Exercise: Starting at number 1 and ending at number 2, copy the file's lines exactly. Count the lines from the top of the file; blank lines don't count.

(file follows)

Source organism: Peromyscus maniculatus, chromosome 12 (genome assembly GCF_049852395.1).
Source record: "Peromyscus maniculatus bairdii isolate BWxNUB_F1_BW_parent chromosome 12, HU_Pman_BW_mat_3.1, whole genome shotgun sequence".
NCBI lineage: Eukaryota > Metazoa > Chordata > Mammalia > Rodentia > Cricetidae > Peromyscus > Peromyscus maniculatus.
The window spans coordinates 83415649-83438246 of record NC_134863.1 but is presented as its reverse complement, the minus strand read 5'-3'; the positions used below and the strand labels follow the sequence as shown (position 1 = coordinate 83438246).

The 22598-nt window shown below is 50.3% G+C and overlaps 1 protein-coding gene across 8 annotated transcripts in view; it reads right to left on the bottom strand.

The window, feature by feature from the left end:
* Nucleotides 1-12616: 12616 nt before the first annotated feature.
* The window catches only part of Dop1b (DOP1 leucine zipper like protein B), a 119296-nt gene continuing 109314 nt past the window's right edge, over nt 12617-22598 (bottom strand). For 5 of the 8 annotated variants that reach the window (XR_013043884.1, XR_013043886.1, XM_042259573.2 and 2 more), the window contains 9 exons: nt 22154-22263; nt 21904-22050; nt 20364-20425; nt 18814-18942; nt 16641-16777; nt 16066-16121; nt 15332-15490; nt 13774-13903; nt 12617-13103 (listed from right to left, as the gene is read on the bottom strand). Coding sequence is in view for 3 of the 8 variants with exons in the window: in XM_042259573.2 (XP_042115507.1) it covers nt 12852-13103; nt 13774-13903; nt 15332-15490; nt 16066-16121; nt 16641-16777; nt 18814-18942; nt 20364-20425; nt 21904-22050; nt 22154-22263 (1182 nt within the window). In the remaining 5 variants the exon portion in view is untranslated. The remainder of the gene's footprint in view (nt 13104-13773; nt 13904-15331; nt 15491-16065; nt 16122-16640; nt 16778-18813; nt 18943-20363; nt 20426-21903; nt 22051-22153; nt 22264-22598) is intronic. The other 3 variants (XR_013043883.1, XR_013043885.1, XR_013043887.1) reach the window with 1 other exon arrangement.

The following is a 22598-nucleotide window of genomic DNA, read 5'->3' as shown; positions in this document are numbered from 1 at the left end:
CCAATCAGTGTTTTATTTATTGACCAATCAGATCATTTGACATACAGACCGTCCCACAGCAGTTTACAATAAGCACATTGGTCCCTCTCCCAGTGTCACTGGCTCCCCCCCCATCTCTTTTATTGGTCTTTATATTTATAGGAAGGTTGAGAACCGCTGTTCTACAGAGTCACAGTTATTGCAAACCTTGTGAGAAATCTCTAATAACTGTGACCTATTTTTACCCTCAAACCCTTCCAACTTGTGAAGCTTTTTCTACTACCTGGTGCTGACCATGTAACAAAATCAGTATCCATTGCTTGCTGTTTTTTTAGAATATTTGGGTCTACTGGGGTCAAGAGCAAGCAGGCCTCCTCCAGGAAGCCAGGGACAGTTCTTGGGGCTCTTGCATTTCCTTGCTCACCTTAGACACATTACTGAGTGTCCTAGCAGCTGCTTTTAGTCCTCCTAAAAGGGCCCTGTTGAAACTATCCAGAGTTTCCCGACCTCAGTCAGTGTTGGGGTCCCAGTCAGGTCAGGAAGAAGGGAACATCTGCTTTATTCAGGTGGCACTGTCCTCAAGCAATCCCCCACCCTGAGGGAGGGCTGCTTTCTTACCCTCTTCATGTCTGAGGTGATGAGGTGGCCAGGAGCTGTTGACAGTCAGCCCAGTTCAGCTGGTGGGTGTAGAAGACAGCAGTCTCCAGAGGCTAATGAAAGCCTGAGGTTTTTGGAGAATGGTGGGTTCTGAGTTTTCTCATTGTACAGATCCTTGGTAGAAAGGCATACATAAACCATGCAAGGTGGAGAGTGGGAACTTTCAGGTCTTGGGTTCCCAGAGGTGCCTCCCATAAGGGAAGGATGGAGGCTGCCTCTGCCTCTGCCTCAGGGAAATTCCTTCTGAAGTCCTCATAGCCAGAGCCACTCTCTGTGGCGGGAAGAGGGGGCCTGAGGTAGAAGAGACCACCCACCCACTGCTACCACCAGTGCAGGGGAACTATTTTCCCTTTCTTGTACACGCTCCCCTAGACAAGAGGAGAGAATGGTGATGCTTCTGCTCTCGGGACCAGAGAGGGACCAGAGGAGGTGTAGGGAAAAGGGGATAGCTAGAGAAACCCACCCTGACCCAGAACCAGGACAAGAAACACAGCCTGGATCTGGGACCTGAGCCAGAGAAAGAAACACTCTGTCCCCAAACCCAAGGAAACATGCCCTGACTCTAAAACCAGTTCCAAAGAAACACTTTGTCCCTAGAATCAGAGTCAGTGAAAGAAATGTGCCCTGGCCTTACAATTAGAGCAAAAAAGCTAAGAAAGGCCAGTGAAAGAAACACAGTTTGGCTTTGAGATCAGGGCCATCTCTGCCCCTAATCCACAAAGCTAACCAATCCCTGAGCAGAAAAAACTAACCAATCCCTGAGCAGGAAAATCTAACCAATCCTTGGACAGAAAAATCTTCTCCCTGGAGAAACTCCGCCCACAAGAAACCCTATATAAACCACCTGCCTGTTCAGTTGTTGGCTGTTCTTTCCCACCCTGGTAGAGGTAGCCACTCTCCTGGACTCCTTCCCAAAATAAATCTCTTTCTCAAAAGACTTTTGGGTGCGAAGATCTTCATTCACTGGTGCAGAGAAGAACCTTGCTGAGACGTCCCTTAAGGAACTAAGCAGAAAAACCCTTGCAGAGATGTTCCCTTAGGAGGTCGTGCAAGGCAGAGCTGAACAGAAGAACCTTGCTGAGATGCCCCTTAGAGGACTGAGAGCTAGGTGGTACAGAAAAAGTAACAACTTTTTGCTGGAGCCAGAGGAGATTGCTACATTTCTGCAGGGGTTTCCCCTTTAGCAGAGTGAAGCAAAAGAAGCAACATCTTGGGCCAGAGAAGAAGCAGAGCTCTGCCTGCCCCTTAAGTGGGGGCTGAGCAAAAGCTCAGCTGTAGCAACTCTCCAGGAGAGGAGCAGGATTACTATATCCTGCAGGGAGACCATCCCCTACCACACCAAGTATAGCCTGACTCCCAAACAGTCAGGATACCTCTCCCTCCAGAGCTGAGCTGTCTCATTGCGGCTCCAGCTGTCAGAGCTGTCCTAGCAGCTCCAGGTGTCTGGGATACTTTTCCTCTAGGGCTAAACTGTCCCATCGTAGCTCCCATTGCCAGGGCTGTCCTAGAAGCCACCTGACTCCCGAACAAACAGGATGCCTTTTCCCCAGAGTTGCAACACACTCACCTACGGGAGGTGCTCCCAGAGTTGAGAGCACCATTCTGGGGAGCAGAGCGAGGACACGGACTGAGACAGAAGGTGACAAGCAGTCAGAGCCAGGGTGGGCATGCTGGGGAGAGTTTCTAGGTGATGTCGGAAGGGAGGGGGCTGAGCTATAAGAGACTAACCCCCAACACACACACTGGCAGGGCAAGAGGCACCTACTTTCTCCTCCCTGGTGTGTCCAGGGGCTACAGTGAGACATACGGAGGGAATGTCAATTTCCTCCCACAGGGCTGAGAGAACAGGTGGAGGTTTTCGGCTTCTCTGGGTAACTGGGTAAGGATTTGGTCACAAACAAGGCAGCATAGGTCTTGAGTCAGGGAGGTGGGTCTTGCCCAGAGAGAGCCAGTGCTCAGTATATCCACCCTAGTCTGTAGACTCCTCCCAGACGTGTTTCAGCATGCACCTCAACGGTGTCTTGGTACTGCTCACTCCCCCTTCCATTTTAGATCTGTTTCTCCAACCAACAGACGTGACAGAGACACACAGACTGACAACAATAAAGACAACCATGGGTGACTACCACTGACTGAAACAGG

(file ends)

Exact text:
Source organism: Peromyscus maniculatus, chromosome 12 (genome assembly GCF_049852395.1).
Source record: "Peromyscus maniculatus bairdii isolate BWxNUB_F1_BW_parent chromosome 12, HU_Pman_BW_mat_3.1, whole genome shotgun sequence".